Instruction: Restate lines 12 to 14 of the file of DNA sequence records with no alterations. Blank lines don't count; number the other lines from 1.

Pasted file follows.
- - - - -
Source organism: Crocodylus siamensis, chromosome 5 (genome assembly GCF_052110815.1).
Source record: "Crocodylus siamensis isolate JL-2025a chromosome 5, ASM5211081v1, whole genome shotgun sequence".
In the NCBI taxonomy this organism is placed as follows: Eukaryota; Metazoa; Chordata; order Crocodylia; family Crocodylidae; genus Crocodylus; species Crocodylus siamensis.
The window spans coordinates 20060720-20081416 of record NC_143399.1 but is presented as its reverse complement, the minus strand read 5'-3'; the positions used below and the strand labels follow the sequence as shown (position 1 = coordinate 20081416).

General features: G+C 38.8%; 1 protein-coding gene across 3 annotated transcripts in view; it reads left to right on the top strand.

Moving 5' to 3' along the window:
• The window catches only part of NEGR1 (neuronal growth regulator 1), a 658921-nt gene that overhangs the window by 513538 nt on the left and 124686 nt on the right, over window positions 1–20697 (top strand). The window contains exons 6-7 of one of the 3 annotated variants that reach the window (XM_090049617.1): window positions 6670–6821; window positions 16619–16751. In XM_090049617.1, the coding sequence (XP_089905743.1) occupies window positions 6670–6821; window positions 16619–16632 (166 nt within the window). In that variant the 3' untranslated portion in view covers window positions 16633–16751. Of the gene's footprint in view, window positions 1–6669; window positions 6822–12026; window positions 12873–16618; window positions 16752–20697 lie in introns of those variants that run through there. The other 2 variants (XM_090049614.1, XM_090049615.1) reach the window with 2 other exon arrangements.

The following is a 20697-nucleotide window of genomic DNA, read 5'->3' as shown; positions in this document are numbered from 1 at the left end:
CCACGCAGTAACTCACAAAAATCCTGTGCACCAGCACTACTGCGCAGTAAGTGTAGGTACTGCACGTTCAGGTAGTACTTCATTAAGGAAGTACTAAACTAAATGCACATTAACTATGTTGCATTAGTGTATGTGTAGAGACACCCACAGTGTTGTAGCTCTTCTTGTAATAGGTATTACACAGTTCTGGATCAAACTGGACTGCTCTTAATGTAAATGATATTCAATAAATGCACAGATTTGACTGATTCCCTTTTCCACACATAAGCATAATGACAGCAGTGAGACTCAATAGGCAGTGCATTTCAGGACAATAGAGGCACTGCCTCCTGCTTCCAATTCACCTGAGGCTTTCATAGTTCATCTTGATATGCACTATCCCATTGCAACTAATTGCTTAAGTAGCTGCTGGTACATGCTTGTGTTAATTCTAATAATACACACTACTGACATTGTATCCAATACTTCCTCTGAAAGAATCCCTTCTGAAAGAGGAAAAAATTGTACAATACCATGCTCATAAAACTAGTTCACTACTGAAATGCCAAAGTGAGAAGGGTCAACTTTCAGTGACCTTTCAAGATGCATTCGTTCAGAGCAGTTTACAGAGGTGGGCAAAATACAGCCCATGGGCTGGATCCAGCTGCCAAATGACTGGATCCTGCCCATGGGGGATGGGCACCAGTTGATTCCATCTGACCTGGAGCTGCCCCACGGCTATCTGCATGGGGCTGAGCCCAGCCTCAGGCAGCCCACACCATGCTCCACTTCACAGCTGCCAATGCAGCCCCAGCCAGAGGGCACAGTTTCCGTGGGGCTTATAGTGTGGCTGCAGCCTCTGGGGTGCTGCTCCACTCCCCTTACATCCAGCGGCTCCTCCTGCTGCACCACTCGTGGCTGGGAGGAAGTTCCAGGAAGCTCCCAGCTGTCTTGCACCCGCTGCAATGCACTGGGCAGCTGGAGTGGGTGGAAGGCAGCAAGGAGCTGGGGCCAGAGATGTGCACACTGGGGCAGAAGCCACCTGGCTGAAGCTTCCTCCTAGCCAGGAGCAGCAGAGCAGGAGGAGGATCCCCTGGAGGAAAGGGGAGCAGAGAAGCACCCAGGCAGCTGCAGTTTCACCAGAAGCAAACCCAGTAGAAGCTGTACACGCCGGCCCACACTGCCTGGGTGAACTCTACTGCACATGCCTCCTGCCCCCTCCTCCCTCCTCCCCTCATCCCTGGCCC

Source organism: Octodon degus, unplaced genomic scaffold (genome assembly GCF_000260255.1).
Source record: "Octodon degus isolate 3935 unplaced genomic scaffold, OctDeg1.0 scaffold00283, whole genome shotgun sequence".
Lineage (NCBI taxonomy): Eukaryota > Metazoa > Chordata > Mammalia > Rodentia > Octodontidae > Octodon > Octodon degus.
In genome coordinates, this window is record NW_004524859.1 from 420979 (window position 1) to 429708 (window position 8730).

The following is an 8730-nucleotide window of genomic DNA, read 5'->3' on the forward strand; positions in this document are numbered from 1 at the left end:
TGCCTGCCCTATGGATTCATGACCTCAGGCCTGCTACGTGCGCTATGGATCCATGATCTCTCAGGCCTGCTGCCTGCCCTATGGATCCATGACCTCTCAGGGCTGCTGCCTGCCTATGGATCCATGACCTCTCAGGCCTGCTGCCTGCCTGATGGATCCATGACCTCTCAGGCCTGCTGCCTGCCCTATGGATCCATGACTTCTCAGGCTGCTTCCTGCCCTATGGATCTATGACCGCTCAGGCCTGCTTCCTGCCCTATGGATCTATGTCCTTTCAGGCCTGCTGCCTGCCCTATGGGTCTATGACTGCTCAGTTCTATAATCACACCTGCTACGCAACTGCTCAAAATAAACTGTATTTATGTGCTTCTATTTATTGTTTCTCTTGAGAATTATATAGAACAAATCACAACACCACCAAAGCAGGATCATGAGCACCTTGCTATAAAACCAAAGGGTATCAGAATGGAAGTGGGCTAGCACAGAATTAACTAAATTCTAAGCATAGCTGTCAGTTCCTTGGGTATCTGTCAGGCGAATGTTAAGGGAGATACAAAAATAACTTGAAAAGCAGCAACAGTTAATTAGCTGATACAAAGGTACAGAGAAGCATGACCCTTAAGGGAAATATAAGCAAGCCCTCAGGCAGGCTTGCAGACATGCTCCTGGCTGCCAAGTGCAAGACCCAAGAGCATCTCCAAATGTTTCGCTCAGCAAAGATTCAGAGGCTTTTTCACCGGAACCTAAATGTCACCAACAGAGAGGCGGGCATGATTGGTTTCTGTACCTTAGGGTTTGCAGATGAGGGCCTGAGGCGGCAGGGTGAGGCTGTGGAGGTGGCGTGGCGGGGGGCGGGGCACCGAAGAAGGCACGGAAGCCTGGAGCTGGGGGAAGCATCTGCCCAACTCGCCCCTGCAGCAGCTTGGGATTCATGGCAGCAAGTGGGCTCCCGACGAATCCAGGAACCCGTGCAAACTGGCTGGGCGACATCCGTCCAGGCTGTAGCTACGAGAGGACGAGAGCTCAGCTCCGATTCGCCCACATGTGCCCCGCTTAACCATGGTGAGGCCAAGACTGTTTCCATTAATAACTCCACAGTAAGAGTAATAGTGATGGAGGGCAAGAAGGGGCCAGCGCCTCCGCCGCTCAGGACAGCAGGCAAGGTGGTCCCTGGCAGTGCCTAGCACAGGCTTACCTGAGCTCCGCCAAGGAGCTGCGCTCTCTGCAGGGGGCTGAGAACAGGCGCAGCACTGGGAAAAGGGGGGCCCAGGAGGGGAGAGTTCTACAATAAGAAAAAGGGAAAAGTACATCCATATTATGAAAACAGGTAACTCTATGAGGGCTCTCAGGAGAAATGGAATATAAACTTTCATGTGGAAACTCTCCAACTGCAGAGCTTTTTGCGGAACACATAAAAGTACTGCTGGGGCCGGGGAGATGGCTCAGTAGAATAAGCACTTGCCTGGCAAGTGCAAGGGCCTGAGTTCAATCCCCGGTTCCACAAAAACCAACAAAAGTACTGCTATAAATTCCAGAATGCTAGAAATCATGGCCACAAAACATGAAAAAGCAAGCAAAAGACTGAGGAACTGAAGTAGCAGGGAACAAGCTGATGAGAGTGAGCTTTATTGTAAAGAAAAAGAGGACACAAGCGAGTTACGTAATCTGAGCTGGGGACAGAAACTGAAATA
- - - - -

Lineage (NCBI taxonomy): Eukaryota > Metazoa > Chordata > Mammalia > Rodentia > Octodontidae > Octodon > Octodon degus.
In genome coordinates, this window is record NW_004524859.1 from 420979 (window position 1) to 429708 (window position 8730).

The following is an 8730-nucleotide window of genomic DNA, read 5'->3' on the forward strand; positions in this document are numbered from 1 at the left end: